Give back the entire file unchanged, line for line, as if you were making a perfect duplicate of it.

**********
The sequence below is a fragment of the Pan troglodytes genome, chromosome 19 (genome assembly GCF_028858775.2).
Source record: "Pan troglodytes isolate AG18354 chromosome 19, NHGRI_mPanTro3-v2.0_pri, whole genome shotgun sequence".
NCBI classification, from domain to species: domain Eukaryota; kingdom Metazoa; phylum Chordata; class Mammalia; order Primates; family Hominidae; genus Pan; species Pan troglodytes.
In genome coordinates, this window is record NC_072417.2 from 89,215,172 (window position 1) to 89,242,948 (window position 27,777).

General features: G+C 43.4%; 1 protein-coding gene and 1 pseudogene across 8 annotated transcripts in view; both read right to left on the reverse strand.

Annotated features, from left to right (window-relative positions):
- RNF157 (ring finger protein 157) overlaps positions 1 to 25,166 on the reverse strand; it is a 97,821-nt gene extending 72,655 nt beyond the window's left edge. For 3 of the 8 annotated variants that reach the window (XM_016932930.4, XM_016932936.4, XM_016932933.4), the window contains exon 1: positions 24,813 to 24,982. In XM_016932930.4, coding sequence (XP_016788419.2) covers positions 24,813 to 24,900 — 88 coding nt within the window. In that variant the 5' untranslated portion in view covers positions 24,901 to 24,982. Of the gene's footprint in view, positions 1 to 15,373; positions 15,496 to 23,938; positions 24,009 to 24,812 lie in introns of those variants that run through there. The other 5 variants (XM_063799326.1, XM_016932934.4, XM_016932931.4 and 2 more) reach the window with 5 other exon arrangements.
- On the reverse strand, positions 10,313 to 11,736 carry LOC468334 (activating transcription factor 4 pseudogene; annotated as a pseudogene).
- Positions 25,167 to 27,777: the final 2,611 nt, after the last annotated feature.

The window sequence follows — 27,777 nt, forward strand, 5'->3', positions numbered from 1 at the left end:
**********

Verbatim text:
The sequence below is a fragment of the Pan troglodytes genome, chromosome 19 (genome assembly GCF_028858775.2).
Source record: "Pan troglodytes isolate AG18354 chromosome 19, NHGRI_mPanTro3-v2.0_pri, whole genome shotgun sequence".
NCBI classification, from domain to species: domain Eukaryota; kingdom Metazoa; phylum Chordata; class Mammalia; order Primates; family Hominidae; genus Pan; species Pan troglodytes.
In genome coordinates, this window is record NC_072417.2 from 89,215,172 (window position 1) to 89,242,948 (window position 27,777).

General features: G+C 43.4%; 1 protein-coding gene and 1 pseudogene across 8 annotated transcripts in view; both read right to left on the reverse strand.

Annotated features, from left to right (window-relative positions):
- RNF157 (ring finger protein 157) overlaps positions 1 to 25,166 on the reverse strand; it is a 97,821-nt gene extending 72,655 nt beyond the window's left edge. For 3 of the 8 annotated variants that reach the window (XM_016932930.4, XM_016932936.4, XM_016932933.4), the window contains exon 1: positions 24,813 to 24,982. In XM_016932930.4, coding sequence (XP_016788419.2) covers positions 24,813 to 24,900 — 88 coding nt within the window. In that variant the 5' untranslated portion in view covers positions 24,901 to 24,982. Of the gene's footprint in view, positions 1 to 15,373; positions 15,496 to 23,938; positions 24,009 to 24,812 lie in introns of those variants that run through there. The other 5 variants (XM_063799326.1, XM_016932934.4, XM_016932931.4 and 2 more) reach the window with 5 other exon arrangements.
- On the reverse strand, positions 10,313 to 11,736 carry LOC468334 (activating transcription factor 4 pseudogene; annotated as a pseudogene).
- Positions 25,167 to 27,777: the final 2,611 nt, after the last annotated feature.

The window sequence follows — 27,777 nt, forward strand, 5'->3', positions numbered from 1 at the left end: